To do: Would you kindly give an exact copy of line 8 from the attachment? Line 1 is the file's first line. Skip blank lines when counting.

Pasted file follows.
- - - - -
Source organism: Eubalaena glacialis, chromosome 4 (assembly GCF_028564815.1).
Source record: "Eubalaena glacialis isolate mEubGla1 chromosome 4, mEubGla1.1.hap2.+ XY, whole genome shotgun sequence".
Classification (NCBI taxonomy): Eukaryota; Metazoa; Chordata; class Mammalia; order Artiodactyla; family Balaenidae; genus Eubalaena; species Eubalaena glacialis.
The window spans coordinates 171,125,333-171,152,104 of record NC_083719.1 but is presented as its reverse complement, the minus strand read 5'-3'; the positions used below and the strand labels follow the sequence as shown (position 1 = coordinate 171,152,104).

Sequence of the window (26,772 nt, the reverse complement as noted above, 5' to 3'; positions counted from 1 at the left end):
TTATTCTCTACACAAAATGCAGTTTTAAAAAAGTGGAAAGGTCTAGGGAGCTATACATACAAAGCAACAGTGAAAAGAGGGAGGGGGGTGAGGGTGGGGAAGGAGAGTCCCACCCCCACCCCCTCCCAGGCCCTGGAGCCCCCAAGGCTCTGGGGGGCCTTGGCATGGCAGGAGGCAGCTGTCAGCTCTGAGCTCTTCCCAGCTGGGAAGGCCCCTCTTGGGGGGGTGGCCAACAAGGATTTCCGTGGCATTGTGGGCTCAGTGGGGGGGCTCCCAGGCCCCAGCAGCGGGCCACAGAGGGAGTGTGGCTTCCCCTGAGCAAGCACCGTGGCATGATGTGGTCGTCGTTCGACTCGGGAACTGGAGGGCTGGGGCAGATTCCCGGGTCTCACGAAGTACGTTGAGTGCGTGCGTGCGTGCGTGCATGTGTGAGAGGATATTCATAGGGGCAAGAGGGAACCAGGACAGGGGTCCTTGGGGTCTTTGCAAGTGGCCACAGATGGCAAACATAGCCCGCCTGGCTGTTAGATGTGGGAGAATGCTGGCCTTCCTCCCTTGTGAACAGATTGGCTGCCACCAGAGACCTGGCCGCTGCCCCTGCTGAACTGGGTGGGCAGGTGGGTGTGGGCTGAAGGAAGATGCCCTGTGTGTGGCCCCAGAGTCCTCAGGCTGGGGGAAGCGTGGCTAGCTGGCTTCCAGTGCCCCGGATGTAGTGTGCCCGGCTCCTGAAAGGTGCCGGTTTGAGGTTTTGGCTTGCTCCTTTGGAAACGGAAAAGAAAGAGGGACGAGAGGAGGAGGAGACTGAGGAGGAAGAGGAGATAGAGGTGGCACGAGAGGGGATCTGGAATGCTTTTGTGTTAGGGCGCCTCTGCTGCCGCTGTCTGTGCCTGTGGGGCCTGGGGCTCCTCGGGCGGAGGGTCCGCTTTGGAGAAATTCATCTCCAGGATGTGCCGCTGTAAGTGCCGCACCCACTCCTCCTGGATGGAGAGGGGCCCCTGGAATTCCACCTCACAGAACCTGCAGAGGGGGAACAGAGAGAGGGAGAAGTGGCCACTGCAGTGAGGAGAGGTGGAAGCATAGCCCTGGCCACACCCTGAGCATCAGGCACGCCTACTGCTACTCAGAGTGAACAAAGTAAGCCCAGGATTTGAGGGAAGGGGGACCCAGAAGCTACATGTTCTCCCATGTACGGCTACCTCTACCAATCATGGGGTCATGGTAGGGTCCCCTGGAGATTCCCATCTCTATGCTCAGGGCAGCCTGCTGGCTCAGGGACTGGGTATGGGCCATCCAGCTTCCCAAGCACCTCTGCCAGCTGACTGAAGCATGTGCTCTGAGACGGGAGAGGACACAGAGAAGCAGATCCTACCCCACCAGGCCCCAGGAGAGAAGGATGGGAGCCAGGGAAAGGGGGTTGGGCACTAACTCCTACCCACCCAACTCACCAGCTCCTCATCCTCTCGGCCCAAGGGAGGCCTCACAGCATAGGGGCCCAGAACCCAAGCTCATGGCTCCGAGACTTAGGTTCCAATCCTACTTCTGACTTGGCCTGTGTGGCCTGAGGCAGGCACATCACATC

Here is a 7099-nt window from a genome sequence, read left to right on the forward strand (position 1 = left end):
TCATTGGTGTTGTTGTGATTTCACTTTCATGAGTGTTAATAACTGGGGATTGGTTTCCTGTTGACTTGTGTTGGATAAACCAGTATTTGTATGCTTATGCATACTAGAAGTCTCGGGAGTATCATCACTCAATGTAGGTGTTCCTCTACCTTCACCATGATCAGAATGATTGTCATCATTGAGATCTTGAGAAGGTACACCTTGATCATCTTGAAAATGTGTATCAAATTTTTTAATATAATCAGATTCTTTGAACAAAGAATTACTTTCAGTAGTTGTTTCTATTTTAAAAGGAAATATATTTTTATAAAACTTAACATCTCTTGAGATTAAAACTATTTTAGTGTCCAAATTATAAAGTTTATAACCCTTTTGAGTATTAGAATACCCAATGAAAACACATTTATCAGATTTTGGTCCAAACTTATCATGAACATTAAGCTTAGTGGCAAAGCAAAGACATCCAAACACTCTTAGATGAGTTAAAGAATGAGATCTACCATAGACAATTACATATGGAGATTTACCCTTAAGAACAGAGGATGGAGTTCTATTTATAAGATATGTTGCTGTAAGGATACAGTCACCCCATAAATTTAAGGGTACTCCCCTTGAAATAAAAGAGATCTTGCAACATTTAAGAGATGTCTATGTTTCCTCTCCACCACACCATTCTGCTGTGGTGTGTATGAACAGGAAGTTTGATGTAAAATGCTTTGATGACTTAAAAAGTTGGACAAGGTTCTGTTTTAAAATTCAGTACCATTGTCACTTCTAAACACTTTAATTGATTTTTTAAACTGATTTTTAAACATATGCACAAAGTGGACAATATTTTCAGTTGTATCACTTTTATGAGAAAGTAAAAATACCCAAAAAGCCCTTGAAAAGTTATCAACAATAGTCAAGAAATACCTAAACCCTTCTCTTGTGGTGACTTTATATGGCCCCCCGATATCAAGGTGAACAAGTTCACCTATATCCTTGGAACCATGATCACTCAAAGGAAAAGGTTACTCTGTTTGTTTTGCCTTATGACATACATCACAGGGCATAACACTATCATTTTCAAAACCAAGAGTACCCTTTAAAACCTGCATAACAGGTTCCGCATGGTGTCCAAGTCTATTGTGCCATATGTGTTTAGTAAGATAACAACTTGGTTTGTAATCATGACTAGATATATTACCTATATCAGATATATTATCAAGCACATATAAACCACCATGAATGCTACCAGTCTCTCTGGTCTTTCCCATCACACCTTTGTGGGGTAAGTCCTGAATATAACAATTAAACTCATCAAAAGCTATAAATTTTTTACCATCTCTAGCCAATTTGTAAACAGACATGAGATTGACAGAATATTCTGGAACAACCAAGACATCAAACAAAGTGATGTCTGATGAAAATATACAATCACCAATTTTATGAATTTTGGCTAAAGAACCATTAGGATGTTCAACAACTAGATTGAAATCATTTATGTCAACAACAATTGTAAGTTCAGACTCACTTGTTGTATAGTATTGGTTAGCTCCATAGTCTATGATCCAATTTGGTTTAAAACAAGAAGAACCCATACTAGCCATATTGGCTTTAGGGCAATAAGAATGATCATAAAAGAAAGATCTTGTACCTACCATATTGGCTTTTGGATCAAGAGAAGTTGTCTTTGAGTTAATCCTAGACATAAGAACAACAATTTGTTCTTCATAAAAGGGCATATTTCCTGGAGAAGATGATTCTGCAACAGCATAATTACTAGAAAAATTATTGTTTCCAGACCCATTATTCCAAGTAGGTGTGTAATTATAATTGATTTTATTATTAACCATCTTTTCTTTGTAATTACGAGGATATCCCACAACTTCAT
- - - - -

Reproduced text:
TCATTGGTGTTGTTGTGATTTCACTTTCATGAGTGTTAATAACTGGGGATTGGTTTCCTGTTGACTTGTGTTGGATAAACCAGTATTTGTATGCTTATGCATACTAGAAGTCTCGGGAGTATCATCACTCAATGTAGGTGTTCCTCTACCTTCACCATGATCAGAATGATTGTCATCATTGAGATCTTGAGAAGGTACACCTTGATCATCTTGAAAATGTGTATCAAATTTTTTAATATAATCAGATTCTTTGAACAAAGAATTACTTTCAGTAGTTGTTTCTATTTTAAAAGGAAATATATTTTTATAAAACTTAACATCTCTTGAGATTAAAACTATTTTAGTGTCCAAATTATAAAGTTTATAACCCTTTTGAGTATTAGAATACCCAATGAAAACACATTTATCAGATTTTGGTCCAAACTTATCATGAACATTAAGCTTAGTGGCAAAGCAAAGACATCCAAACACTCTTAGATGAGTTAAAGAATGAGATCTACCATAGACAATTACATATGGAGATTTACCCTTAAGAACAGAGGATGGAGTTCTATTTATAAGATATGTTGCTGTAAGGATACAGTCACCCCATAAATTTAAGGGTACTCCCCTTGAAATAAAAGAGATCTTGCAACATTTAAGAGATGTCTATGTTTCCTCTCCACCACACCATTCTGCTGTGGTGTGTATGAACAGGAAGTTTGATGTAAAATGCTTTGATGACTTAAAAAGTTGGACAAGGTTCTGTTTTAAAATTCAGTACCATTGTCACTTCTAAACACTTTAATTGATTTTTTAAACTGATTTTTAAACATATGCACAAAGTGGACAATATTTTCAGTTGTATCACTTTTATGAGAAAGTAAAAATACCCAAAAAGCCCTTGAAAAGTTATCAACAATAGTCAAGAAATACCTAAACCCTTCTCTTGTGGTGACTTTATATGGCCCCCCGATATCAAGGTGAACAAGTTCACCTATATCCTTGGAACCATGATCACTCAAAGGAAAAGGTTACTCTGTTTGTTTTGCCTTATGACATACATCACAGGGCATAACACTATCATTTTCAAAACCAAGAGTACCCTTTAAAACCTGCATAACAGGTTCCGCATGGTGTCCAAGTCTATTGTGCCATATGTGTTTAGTAAGATAACAACTTGGTTTGTAATCATGACTAGATATATTACCTATATCAGATATATTATCAAGCACATATAAACCACCATGAATGCTACCAGTCTCTCTGGTCTTTCCCATCACACCTTTGTGGGGTAAGTCCTGAATATAACAATTAAACTCATCAAAAGCTATAAATTTTTTACCATCTCTAGCCAATTTGTAAACAGACATGAGATTGACAGAATATTCTGGAACAACCAAGACATCAAACAAAGTGATGTCTGATGAAAATATACAATCACCAATTTTATGAATTTTGGCTAAAGAACCATTAGGATGTTCAACAACTAGATTGAAATCATTTATGTCAACAACAATTGTAAGTTCAGACTCACTTGTTGTATAGTATTGGTTAGCTCCATAGTCTATGATCCAATTTGGTTTAAAACAAGAAGAACCCATACTAGCCATATTGGCTTTAGGGCAATAAGAATGATCATAAAAGAAAGATCTTGTACCTACCATATTGGCTTTTGGATCAAGAGAAGTTGTCTTTGAGTTAATCCTAGACATAAGAACAACAATTTGTTCTTCATAAAAGGGCATATTTCCTGGAGAAGATGATTCTGCAACAGCATAATTACTAGAAAAATTATTGTTTCCAGACCCATTATTCCAAGTAGGTGTGTAATTATAATTGATTTTATTATTAACCATCTTTTCTTTGTAATTACGAGGATATCCCACAACTTCAT